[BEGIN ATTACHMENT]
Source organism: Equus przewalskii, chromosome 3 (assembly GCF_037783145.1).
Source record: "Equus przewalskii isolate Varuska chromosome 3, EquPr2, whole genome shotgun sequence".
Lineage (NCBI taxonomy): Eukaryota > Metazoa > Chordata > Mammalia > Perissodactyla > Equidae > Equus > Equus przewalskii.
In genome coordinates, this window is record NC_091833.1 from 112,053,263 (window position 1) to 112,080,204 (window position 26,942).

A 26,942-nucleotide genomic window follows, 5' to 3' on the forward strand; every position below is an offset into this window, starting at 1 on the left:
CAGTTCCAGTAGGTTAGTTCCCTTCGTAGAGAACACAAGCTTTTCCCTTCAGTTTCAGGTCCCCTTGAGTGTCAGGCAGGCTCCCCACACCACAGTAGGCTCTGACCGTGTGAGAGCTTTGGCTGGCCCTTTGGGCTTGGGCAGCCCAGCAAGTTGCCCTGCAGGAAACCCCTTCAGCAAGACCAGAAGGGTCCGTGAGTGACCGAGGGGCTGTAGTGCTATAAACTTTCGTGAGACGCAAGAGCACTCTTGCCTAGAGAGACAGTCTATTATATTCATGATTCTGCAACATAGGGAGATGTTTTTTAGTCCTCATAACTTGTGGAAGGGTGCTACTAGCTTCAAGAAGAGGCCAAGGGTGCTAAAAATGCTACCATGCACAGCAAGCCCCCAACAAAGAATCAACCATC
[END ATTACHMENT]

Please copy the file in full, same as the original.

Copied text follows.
Source organism: Equus przewalskii, chromosome 3 (assembly GCF_037783145.1).
Source record: "Equus przewalskii isolate Varuska chromosome 3, EquPr2, whole genome shotgun sequence".
Lineage (NCBI taxonomy): Eukaryota > Metazoa > Chordata > Mammalia > Perissodactyla > Equidae > Equus > Equus przewalskii.
In genome coordinates, this window is record NC_091833.1 from 112,053,263 (window position 1) to 112,080,204 (window position 26,942).

A 26,942-nucleotide genomic window follows, 5' to 3' on the forward strand; every position below is an offset into this window, starting at 1 on the left:
CAGTTCCAGTAGGTTAGTTCCCTTCGTAGAGAACACAAGCTTTTCCCTTCAGTTTCAGGTCCCCTTGAGTGTCAGGCAGGCTCCCCACACCACAGTAGGCTCTGACCGTGTGAGAGCTTTGGCTGGCCCTTTGGGCTTGGGCAGCCCAGCAAGTTGCCCTGCAGGAAACCCCTTCAGCAAGACCAGAAGGGTCCGTGAGTGACCGAGGGGCTGTAGTGCTATAAACTTTCGTGAGACGCAAGAGCACTCTTGCCTAGAGAGACAGTCTATTATATTCATGATTCTGCAACATAGGGAGATGTTTTTTAGTCCTCATAACTTGTGGAAGGGTGCTACTAGCTTCAAGAAGAGGCCAAGGGTGCTAAAAATGCTACCATGCACAGCAAGCCCCCAACAAAGAATCAACCATC